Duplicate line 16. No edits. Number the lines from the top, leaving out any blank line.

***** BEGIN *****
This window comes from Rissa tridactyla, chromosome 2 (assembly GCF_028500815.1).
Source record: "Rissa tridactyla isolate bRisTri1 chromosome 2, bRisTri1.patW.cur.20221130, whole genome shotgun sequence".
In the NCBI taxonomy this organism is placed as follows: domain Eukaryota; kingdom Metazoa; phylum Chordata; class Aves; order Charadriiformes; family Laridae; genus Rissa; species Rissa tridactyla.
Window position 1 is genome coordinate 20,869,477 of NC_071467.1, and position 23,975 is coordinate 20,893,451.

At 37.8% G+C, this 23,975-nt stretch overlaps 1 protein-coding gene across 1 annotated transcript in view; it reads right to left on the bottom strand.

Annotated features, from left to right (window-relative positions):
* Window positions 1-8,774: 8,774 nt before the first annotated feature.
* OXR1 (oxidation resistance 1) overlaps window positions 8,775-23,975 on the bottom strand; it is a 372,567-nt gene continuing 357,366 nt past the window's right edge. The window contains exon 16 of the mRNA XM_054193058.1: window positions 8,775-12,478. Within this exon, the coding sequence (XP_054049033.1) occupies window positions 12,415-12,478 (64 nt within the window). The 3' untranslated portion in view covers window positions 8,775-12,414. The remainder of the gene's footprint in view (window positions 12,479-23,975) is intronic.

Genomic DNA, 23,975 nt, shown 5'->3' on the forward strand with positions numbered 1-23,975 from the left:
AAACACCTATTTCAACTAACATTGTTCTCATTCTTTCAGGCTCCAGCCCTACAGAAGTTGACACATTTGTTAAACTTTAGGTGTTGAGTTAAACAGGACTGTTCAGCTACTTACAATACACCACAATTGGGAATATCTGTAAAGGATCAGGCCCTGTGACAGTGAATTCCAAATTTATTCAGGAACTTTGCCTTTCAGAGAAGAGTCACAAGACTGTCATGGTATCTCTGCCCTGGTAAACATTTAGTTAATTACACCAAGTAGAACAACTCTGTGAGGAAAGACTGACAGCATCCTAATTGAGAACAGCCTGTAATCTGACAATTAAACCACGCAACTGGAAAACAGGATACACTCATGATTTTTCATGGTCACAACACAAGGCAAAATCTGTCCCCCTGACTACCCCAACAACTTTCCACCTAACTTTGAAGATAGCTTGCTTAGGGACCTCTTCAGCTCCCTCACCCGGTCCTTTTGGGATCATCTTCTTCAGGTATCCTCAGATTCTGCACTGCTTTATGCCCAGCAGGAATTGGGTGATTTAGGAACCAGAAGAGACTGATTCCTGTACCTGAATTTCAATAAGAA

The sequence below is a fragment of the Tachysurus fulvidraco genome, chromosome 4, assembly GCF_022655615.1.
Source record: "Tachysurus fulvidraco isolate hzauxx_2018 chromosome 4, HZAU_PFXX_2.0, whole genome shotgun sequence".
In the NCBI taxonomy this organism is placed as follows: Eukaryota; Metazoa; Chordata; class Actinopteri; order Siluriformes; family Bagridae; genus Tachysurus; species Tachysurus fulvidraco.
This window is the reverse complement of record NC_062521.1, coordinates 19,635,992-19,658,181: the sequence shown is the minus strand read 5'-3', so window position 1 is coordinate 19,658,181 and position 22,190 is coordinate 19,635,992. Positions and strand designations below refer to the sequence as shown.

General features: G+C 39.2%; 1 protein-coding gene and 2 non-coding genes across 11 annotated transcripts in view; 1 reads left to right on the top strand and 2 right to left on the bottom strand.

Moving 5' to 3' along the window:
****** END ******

Moving 5' to 3' along the window: